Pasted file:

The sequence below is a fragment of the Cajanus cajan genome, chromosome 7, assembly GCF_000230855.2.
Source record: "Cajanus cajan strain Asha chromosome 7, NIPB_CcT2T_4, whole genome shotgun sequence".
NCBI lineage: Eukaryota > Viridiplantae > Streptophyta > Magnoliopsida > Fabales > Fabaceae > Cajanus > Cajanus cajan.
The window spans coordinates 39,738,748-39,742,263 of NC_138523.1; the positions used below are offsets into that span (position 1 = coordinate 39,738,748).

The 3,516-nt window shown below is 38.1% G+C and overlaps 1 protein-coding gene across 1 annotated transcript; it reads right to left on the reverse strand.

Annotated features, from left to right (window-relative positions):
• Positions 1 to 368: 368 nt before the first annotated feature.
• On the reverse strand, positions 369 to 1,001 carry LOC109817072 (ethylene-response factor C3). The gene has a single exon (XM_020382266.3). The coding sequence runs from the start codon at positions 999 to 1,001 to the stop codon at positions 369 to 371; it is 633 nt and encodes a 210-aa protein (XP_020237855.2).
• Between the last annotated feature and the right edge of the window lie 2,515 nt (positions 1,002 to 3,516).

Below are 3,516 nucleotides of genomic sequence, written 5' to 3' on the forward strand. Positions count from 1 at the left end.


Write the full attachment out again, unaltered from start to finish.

The sequence below is a fragment of the Cajanus cajan genome, chromosome 7, assembly GCF_000230855.2.
Source record: "Cajanus cajan strain Asha chromosome 7, NIPB_CcT2T_4, whole genome shotgun sequence".
NCBI lineage: Eukaryota > Viridiplantae > Streptophyta > Magnoliopsida > Fabales > Fabaceae > Cajanus > Cajanus cajan.
The window spans coordinates 39,738,748-39,742,263 of NC_138523.1; the positions used below are offsets into that span (position 1 = coordinate 39,738,748).

The 3,516-nt window shown below is 38.1% G+C and overlaps 1 protein-coding gene across 1 annotated transcript; it reads right to left on the reverse strand.

Annotated features, from left to right (window-relative positions):
• Positions 1 to 368: 368 nt before the first annotated feature.
• On the reverse strand, positions 369 to 1,001 carry LOC109817072 (ethylene-response factor C3). The gene has a single exon (XM_020382266.3). The coding sequence runs from the start codon at positions 999 to 1,001 to the stop codon at positions 369 to 371; it is 633 nt and encodes a 210-aa protein (XP_020237855.2).
• Between the last annotated feature and the right edge of the window lie 2,515 nt (positions 1,002 to 3,516).

Below are 3,516 nucleotides of genomic sequence, written 5' to 3' on the forward strand. Positions count from 1 at the left end.